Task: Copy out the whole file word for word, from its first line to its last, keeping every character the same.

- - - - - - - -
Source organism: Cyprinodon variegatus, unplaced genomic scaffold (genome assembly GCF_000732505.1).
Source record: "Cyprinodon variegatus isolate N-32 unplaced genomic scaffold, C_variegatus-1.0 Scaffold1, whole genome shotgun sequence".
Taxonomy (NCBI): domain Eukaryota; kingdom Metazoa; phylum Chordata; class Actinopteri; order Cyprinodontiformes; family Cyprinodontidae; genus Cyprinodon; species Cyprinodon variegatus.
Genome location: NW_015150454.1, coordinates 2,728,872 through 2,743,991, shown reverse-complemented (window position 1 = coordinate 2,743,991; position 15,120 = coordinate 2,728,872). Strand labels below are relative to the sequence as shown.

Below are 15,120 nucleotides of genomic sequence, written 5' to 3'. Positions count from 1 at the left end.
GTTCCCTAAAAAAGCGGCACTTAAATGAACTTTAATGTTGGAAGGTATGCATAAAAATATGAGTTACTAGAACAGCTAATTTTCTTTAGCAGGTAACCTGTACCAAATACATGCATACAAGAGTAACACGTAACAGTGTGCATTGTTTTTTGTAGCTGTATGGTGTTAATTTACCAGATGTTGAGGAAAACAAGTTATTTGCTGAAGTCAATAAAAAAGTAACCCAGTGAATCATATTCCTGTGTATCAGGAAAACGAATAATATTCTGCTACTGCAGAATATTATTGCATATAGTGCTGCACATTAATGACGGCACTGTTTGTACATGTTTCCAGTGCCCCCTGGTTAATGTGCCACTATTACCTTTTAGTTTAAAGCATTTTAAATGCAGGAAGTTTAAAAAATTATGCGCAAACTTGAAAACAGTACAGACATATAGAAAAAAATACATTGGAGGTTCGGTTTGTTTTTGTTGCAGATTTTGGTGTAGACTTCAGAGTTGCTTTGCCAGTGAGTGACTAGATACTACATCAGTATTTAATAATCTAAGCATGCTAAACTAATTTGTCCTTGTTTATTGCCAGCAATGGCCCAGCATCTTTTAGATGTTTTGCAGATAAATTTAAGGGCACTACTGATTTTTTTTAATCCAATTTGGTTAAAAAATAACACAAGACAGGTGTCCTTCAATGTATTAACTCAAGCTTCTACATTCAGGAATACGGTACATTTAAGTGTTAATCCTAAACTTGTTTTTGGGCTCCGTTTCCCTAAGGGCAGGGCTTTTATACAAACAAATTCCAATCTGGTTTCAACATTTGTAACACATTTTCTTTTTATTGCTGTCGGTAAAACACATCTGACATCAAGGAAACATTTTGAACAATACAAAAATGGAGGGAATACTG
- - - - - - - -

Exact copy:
Source organism: Cyprinodon variegatus, unplaced genomic scaffold (genome assembly GCF_000732505.1).
Source record: "Cyprinodon variegatus isolate N-32 unplaced genomic scaffold, C_variegatus-1.0 Scaffold1, whole genome shotgun sequence".
Taxonomy (NCBI): domain Eukaryota; kingdom Metazoa; phylum Chordata; class Actinopteri; order Cyprinodontiformes; family Cyprinodontidae; genus Cyprinodon; species Cyprinodon variegatus.
Genome location: NW_015150454.1, coordinates 2,728,872 through 2,743,991, shown reverse-complemented (window position 1 = coordinate 2,743,991; position 15,120 = coordinate 2,728,872). Strand labels below are relative to the sequence as shown.

Below are 15,120 nucleotides of genomic sequence, written 5' to 3'. Positions count from 1 at the left end.
GTTCCCTAAAAAAGCGGCACTTAAATGAACTTTAATGTTGGAAGGTATGCATAAAAATATGAGTTACTAGAACAGCTAATTTTCTTTAGCAGGTAACCTGTACCAAATACATGCATACAAGAGTAACACGTAACAGTGTGCATTGTTTTTTGTAGCTGTATGGTGTTAATTTACCAGATGTTGAGGAAAACAAGTTATTTGCTGAAGTCAATAAAAAAGTAACCCAGTGAATCATATTCCTGTGTATCAGGAAAACGAATAATATTCTGCTACTGCAGAATATTATTGCATATAGTGCTGCACATTAATGACGGCACTGTTTGTACATGTTTCCAGTGCCCCCTGGTTAATGTGCCACTATTACCTTTTAGTTTAAAGCATTTTAAATGCAGGAAGTTTAAAAAATTATGCGCAAACTTGAAAACAGTACAGACATATAGAAAAAAATACATTGGAGGTTCGGTTTGTTTTTGTTGCAGATTTTGGTGTAGACTTCAGAGTTGCTTTGCCAGTGAGTGACTAGATACTACATCAGTATTTAATAATCTAAGCATGCTAAACTAATTTGTCCTTGTTTATTGCCAGCAATGGCCCAGCATCTTTTAGATGTTTTGCAGATAAATTTAAGGGCACTACTGATTTTTTTTAATCCAATTTGGTTAAAAAATAACACAAGACAGGTGTCCTTCAATGTATTAACTCAAGCTTCTACATTCAGGAATACGGTACATTTAAGTGTTAATCCTAAACTTGTTTTTGGGCTCCGTTTCCCTAAGGGCAGGGCTTTTATACAAACAAATTCCAATCTGGTTTCAACATTTGTAACACATTTTCTTTTTATTGCTGTCGGTAAAACACATCTGACATCAAGGAAACATTTTGAACAATACAAAAATGGAGGGAATACTG